CHICAGO -- Detroit Tigers manager Brad Ausmus and his coaches tried to get Bryan Holaday's attention when the catcher stepped to the plate with the go-ahead run in scoring position in the ninth inning Tuesday.
Holaday, so focused on the situation, never heard their attempts to instruct him to bunt with two outs and a runner on third base. Unbeknownst to Holaday, he fulfilled the Tigers' request.
With the game tied against the Chicago White Sox, Holaday laid a well-placed bunt for an infield single to score the go-ahead run. Detroit closer Joe Nathan pitched a perfect bottom of the ninth, and the Tigers won 4-3 at U.S. Cellular Field.
Holaday didn't find out until after the game that the coaching staff was yelling in dugout for him to bunt. Ausmus even tried using code words in hopes Holaday would hear him and understand the play call.
"I was just focusing on the third baseman (Marcus Semien) to see what he was doing," Holaday said. "I noticed that he started in, then backed up, so that's when I thought I had a good chance to lay one down."
The Tigers (13-9) earned their 10th comeback victory of the season, the most in the majors. Nathan earned his fifth save in seven chances.
The decisive run was unearned. With one out in the ninth, Austin Jackson hit a hard drive that grazed right fielder Dayan Viciedo's glove and went for a three-base error. Chicago reliever Ronald Belisario (1-3) then struck out Nick Castellanos, but Holaday, who was only in the lineup because Alex Avila was scratched due to lower back spasms, dropped a perfect bunt toward third base and Belisario couldn't get an accurate throw to first base in time. Jackson scored easily on the play for a 4-3 Tigers lead.
"Part of his ability to be successful as a bunter is I think the sneak-attack tactic when the third baseman is playing him back," Ausmus said of Holaday. "If you don't know a player and they're a catcher, you often assume they won't bunt or they can't run well."
White Sox left-hander Jose Quintana picked up his third no-decision in six starts despite a quality start. Quintana surrendered three runs on eight hits in six innings. He struck out 10 batters, one off his career high, and didn't walk a batter.
Quintana ran into trouble in the sixth, which ruined what was becoming a stellar outing. After left fielder Rajai Davis struck out and second baseman Ian Kinsler grounded out to begin the inning, the Tigers strung together four consecutive hits. First baseman Miguel Cabrera and designated hitter Victor Martinez singled, and Cabrera scored on right fielder Torii Hunter's RBI single to cut the White Sox's lead to 3-2. The Tigers tied the game at 3 on Jackson's single that scored Martinez.
Twice the White Sox had a chance to reclaim the lead with runners in scoring position. In the seventh against Tigers starter Justin Verlander, left fielder Alejandro De Aza hit a one-out triple and catcher Tyler Flowers followed with a walk, but both were stranded. Verlander struck out Semien and center fielder Adam Eaton to end the inning and preserve the tie. Eaton broke his bat over his leg in frustration.
Chicago again had two runners on with one out in the eighth, this time against Detroit reliever Joba Chamberlain (1-1). First baseman Jose Abreu doubled and designated hitter Adam Dunn was intentionally walked. Viciedo struck out looking after working a 3-0 count, and shortstop Alexei Ramirez hit into a fielder's choice to keep the game tied.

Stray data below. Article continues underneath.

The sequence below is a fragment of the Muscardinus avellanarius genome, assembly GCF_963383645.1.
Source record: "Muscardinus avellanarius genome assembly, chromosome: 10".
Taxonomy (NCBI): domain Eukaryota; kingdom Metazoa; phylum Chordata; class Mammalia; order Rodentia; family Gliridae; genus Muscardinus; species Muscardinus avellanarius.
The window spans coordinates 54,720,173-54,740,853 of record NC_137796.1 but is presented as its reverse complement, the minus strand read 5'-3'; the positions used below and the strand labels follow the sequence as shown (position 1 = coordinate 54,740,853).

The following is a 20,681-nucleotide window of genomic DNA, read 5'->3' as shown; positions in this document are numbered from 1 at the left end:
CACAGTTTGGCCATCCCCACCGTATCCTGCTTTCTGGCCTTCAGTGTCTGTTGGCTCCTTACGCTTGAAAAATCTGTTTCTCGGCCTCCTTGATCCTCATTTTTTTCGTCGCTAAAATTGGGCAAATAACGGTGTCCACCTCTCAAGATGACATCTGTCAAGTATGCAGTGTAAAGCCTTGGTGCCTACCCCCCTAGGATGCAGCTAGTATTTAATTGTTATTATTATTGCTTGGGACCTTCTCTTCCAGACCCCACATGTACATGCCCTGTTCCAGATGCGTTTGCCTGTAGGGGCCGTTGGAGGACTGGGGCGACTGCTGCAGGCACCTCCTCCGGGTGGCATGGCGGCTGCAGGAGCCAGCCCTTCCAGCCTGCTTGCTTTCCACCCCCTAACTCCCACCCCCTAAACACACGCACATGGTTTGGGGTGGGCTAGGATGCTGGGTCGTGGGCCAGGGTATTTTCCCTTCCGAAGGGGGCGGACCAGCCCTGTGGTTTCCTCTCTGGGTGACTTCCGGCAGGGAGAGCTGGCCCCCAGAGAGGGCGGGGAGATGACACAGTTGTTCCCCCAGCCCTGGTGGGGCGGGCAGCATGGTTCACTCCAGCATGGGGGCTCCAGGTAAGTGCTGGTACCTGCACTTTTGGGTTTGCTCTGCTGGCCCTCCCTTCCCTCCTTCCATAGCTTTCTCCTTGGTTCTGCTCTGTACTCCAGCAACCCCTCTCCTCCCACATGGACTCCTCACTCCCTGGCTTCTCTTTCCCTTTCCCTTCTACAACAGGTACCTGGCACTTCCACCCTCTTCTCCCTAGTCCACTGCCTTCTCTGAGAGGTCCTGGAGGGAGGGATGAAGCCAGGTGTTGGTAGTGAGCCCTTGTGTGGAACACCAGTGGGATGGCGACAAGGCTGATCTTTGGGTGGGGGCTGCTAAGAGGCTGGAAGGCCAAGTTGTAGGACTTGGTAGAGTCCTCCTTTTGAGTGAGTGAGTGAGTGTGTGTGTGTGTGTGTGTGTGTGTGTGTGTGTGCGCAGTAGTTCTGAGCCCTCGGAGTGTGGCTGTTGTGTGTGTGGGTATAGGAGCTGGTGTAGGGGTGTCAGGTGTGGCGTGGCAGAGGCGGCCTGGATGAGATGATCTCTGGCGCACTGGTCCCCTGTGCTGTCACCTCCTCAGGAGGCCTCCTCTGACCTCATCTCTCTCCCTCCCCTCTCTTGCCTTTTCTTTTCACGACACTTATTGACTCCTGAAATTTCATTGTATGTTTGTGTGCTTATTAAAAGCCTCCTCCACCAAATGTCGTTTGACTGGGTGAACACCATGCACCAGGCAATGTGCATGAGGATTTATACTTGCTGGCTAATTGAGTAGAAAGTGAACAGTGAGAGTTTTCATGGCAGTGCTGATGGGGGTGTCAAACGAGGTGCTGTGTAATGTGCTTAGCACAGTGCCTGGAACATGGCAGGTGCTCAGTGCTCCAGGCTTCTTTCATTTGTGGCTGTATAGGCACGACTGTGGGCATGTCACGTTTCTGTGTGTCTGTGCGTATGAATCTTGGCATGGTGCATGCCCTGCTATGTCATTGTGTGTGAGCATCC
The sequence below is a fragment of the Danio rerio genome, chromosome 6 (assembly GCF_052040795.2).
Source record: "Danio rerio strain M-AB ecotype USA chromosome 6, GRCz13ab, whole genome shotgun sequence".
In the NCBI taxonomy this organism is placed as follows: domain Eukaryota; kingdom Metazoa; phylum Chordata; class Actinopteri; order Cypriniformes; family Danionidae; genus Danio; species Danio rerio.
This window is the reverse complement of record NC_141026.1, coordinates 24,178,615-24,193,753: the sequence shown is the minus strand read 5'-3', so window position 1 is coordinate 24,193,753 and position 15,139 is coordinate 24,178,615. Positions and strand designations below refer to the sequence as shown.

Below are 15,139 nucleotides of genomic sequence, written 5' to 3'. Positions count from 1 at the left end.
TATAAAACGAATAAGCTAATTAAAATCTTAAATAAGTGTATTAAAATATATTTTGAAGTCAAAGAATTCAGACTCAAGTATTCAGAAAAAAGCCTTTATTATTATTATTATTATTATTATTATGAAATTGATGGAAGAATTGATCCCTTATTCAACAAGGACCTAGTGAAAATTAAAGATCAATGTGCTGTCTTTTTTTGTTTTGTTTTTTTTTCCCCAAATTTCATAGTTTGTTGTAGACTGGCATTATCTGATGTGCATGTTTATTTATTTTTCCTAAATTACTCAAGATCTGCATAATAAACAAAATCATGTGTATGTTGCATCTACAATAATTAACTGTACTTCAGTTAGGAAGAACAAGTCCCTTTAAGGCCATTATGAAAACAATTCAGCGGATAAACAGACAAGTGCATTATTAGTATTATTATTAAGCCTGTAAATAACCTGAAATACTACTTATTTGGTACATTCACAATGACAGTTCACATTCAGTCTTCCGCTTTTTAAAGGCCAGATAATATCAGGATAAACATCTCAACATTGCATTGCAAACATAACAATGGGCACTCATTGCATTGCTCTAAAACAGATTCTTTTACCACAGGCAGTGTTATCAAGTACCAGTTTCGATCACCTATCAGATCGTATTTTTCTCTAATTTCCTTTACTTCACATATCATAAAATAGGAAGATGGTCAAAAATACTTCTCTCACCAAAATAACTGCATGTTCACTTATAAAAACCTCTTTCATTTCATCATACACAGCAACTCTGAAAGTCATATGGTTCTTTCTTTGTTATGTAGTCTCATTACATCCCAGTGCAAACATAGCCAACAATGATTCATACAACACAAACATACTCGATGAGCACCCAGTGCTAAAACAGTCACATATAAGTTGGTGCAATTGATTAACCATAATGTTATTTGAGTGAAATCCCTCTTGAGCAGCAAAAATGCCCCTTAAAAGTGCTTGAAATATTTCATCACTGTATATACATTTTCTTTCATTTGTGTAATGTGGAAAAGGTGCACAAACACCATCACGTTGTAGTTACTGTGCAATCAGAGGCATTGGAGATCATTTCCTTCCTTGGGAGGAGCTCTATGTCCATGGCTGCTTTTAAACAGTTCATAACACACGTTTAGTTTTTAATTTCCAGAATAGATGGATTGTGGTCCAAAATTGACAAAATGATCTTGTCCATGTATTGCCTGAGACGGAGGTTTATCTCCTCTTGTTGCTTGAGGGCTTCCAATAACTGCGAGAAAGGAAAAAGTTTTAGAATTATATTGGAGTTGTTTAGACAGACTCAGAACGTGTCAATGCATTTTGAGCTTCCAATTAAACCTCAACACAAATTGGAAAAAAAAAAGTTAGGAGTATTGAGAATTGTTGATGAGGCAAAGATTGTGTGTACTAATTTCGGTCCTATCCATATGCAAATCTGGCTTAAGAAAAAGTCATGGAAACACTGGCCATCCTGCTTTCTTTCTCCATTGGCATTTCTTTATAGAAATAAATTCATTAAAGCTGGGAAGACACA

"We had opportunities throughout the night," White Sox manager Robin Ventura said. "We got the three runs in the third but we stranded a couple. You can tell Justin (Verlander) kind of cranked it up somewhat when we had first and third and he just kind of blew it away. We had opportunities, we just didn't cash in on them."
Verlander did his part to keep the Tigers in the game. He limited the White Sox to three runs and six hits in seven innings, walking three and striking out four batters.
It was Verlander's 176th quality start of his career, tied for second most in the majors since 2006.
Quintana quieted the Tigers' bats from the start of the game. Quintana struck out the first two batters he faced en route to eight strikeouts through the first five innings. Even a 21-minute rain delay before the bottom of the first inning didn't seem to affect him. He came out in the top of the second and struck out the side swinging.
"I feel really good," Quintana said. "I think I gave up a big inning in the sixth inning. It was a big inning for me, but I was trying to throw a good pitch with two outs so I could get the last out after the two runs. I think it was a really good game, tied game, close game."
Ramirez's bunt single in the fourth gave him his 29th hit of the month, tying Paul Konerko (2002) for the franchise record in the month of April.
NOTES: White Sox LHP Chris Sale (flexor muscle strain) played catch before Tuesday's game and will throw long toss Wednesday. Sale has been on the 15-day disabled list since April 22, and he has a slim chance of pitching this weekend, manager Robin Ventura said. ... Tigers RHP Anibal Sanchez (laceration on right middle finger) will throw Wednesday to test the skin on his finger. Manager Brad Ausmus said Sanchez's finger looks good and now he must "build up the skin on the end of that finger where it can take the friction of a baseball coming off of it again." ... C Alex Avila (lower back spasms) was scratched from the lineup. The back spasms cropped up Tuesday, and he did not play, though he was available to pinch-hit. Ausmus said Avila would not be in the lineup Wednesday to get him extra rest with an off day Thursday.